Media Contact: Ben Anderson
(Washington) - The United States Helsinki Commission will hold a briefing on Turkey’s future following the country’s precedent-setting November 3rd election.
Turkey: What Can We Expect After the November 3rd Election?
Thursday, November 14, 2002
2200 Rayburn House Office Building
10:00 AM – 12:00 Noon
• Abdullah Akyüz
, President, Turkish Industrialist and Businessmen’s Association - US, Inc (TUSIAD)
• Sanar Yurdatapan
, Musician and Freedom of Expression activist
• Jonathan Sugden
, Turkey Researcher, Human Rights Watch
On Sunday, November 3, Turkey’s Justice and Development Party (AKP) led by Recep Tayyip Erdogan, a former mayor of Istanbul, won an unprecedented 34.27 percent of the votes in Turkey’s legislative election. The party won 363 of the 550 seats in the Turkish Grand National Assembly and will form Turkey’s next government. The Republican People’s Party (CHP), led by Deniz Baykal, received 19.39 percent of the votes and won 178 seats in the next Parliament. Independent candidates won the remaining nine seats.
None of Turkey’s other 16 political parties met the ten percent minimum threshold necessary to be represented in the Parliament. Most significantly among them are the three parties of the outgoing tripartite coalition led by Prime Minister Bulent Ecevit:
• the Democratic Left Party (DSP, nationalist left),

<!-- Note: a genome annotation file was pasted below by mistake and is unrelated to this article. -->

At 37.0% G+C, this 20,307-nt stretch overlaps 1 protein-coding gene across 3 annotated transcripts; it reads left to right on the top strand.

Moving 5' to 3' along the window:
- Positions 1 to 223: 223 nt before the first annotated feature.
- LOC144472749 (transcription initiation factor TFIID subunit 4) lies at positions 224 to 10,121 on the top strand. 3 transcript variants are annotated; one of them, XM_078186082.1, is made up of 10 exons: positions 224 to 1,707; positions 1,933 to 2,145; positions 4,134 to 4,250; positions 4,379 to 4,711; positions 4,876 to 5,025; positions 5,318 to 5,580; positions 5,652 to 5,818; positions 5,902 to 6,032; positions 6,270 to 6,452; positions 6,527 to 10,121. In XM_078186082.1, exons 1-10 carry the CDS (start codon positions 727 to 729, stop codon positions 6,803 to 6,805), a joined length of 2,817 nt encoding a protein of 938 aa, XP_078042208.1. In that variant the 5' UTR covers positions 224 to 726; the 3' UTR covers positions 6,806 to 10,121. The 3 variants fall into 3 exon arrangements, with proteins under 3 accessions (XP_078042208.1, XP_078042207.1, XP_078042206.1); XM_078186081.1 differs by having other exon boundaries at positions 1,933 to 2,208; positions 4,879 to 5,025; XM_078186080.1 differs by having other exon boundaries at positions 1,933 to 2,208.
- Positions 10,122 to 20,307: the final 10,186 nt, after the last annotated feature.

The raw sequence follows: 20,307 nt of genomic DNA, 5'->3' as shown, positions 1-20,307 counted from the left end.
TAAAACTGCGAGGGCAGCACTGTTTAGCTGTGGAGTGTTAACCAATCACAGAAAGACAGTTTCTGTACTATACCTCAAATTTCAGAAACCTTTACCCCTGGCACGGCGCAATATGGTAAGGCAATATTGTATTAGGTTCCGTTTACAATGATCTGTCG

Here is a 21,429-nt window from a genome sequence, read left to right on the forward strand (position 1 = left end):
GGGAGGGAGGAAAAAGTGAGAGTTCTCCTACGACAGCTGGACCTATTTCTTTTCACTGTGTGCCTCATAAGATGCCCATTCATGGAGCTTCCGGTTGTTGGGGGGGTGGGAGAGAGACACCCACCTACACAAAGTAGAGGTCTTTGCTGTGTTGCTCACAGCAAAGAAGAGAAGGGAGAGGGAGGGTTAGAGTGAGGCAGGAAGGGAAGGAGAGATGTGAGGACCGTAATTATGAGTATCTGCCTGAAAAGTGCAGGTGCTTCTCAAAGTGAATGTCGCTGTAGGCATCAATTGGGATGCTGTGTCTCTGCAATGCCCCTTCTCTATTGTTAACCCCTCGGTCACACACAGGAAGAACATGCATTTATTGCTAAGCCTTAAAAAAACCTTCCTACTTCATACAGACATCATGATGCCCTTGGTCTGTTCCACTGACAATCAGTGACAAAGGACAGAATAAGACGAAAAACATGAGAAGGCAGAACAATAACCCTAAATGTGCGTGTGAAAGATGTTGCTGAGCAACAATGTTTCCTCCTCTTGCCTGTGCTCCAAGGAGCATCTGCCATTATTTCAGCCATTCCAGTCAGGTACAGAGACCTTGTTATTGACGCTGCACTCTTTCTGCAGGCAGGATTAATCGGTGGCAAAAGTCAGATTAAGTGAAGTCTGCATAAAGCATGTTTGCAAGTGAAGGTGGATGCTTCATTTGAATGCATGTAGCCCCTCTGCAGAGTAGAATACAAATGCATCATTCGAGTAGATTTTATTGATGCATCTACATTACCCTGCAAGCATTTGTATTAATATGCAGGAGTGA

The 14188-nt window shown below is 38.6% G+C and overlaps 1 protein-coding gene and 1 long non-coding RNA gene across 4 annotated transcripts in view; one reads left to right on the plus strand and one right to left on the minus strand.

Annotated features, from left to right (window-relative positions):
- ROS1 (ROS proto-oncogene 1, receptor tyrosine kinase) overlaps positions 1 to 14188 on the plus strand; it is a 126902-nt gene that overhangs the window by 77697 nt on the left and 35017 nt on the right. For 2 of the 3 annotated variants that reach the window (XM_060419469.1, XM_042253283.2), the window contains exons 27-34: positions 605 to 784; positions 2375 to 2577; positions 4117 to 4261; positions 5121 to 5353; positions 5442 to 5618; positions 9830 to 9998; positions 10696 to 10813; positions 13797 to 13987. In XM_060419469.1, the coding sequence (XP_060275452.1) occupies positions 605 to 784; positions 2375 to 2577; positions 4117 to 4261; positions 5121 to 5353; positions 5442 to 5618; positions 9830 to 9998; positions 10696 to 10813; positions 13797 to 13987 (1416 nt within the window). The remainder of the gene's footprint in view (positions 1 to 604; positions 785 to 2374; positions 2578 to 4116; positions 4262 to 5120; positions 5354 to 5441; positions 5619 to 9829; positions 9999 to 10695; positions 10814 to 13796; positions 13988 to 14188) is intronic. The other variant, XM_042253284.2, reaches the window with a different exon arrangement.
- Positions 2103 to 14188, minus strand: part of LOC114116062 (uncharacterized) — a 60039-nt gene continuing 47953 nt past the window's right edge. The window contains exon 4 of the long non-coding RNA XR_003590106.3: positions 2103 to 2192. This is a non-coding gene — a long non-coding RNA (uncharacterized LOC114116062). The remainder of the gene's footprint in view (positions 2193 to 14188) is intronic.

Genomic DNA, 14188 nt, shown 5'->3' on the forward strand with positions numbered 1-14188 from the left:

• the Nationalist Action Party (MHP, ultra nationalist),
• the Motherland Party (ANAP, center-right).
The AKP’s predecessor, the Democratic People’s Party (DEHAP), also failed to cross the ten percent threshold, receiving just 6.22 percent of the votes at the national level – more than 40 percent in several Kurdish provinces in the East.
The election was held during a rather turbulent time in Turkey. While facing a massive recession, Turks worried about another war with Iraq and its worsening affect on their economy. The continuance of their close relationship with the United States is also a concern of many Turks living in a neighborhood of states increasingly hostile to the United States’ anti-terrorism campaign.
The effect, if any, on the rise of Islamist parties in Turkish politics is yet another concern. All of this following the recent snub by the European Union regarding Turkish accession, and increasingly bleak prospects for a resolution of the Cyprus impasse. At its December 16-19 Copenhagen summit, the European Union is expected to decide whether to give Turkey a date for negotiations.
An un-official transcript will be available on the Helsinki Commission’s Internet Web site at http://www.csce.gov within 24 hours of the briefing.
The United States Helsinki Commission, an independent federal agency, by law monitors and encourages progress in implementing provisions of the Helsinki Accords. The Commission, created in 1976, is composed of nine Senators, nine Representatives and one official each from the Departments of State, Defense and Commerce.